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“The Roman naturalist Pliny the Elder can be charmingly self-deprecating. He attempted, in the 1st century A.D., to curate all ancient knowledge in his Natural History, yet he described its 37 volumes to his close friend’s son, Titus, the Emperor of Rome, as having “such inferior importance.” To Pliny, they did “not admit of the display of genius,” nor “of anything particularly pleasant in the narration, or agreeable to the reader.” But he reminded Titus of his basic challenge—that it was, “indeed, no easy task to give novelty to what is old, and authority to what is new.”
He might be pleased, then, to see an ancient technology that he himself admired taking on a modern relevance and novelty. Who, Pliny wondered, could help but be surprised at the way the Roman harbor infrastructure, made from a mix of lime and volcanic ash, overcomes entropy, “forming a barrier against the waves of the sea, becoming changed into stone the moment of its immersion, and increasing in hardness from day to day—more particularly when mixed with the cement of Cumae,” an ancient city in Naples?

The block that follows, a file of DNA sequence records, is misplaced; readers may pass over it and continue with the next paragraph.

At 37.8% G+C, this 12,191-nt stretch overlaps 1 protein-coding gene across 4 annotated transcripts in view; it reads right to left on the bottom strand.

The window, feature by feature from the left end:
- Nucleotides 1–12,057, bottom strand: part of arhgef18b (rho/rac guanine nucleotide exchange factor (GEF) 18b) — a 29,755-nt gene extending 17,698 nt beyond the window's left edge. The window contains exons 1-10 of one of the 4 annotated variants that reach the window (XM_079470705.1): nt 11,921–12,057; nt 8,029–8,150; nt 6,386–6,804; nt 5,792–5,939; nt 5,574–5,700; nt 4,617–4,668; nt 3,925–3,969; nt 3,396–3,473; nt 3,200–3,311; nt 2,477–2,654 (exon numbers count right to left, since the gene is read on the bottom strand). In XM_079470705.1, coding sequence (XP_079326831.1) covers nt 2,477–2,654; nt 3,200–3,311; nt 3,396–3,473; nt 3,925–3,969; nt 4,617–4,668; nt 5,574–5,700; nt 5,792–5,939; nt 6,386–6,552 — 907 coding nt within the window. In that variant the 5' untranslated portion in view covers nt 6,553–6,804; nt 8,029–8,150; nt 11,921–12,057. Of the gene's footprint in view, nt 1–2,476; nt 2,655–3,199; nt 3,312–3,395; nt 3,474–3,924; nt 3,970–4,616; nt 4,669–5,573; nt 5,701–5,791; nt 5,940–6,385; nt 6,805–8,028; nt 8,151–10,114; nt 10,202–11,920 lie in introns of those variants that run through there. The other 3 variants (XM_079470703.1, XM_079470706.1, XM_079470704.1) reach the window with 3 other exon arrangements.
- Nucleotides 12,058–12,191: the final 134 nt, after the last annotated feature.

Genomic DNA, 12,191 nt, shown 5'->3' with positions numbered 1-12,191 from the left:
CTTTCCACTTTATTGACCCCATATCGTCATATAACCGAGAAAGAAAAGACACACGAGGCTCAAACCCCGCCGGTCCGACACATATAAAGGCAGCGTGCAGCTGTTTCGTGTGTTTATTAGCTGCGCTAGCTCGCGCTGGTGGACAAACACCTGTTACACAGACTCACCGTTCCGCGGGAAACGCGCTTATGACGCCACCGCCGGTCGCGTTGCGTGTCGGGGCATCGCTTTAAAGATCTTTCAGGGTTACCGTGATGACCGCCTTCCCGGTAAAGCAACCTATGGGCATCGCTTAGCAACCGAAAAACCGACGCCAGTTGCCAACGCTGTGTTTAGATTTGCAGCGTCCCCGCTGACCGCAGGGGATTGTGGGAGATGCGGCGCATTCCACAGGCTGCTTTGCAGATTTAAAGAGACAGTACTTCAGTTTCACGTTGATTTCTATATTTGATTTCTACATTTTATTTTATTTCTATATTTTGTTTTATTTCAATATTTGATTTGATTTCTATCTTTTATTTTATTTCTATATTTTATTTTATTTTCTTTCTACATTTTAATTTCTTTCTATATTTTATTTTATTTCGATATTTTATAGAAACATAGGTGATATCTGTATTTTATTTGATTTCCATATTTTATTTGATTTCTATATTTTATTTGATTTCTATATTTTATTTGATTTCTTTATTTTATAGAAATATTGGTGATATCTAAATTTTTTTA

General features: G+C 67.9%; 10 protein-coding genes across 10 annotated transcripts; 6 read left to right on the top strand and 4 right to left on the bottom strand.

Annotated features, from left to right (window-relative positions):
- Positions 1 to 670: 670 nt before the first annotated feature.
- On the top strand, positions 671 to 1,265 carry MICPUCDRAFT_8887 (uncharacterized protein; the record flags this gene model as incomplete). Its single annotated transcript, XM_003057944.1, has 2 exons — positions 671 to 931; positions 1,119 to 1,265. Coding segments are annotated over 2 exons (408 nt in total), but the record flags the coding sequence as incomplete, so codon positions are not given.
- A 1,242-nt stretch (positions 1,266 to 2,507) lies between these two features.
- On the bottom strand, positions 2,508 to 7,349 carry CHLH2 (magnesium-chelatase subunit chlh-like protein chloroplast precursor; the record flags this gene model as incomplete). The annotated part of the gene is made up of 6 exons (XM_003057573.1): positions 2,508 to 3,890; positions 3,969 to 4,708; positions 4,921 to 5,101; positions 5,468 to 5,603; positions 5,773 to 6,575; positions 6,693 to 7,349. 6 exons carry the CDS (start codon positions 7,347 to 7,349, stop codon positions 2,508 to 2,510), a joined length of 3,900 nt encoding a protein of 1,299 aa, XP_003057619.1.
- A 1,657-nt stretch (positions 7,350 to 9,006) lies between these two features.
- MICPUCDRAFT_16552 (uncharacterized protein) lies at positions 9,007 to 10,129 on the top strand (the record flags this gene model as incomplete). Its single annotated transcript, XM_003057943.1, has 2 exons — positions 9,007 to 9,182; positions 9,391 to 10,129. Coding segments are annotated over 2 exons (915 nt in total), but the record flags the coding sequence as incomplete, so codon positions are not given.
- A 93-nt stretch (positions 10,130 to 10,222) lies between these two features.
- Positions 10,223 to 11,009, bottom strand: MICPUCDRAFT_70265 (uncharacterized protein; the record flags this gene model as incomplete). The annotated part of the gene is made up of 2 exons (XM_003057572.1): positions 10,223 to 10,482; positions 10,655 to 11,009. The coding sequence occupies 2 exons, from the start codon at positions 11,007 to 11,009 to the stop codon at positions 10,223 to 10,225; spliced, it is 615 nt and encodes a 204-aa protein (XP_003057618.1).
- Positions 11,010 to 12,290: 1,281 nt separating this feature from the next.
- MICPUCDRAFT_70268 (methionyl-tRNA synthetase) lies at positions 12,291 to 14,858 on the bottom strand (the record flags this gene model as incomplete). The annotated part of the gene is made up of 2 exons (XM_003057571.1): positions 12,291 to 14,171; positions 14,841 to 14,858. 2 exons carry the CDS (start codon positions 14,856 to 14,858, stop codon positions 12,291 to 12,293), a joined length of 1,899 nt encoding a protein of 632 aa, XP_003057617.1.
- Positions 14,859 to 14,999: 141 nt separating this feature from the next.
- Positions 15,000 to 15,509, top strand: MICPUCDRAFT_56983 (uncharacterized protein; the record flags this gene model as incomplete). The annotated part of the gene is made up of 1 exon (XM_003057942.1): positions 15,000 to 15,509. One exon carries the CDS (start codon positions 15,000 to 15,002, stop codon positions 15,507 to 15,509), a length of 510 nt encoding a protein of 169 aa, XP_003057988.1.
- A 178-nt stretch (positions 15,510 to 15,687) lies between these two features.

The geologist and geophysicist Marie Jackson, of the University of Utah in Salt Lake City, shares Pliny’s admiration for these still-standing structures, and has scoured ancient Roman texts in hopes of uncovering the recipe that makes them so durable. The goal would be to revive Roman concrete, and their building techniques, for the modern age—but, alas, her efforts were to no avail.”
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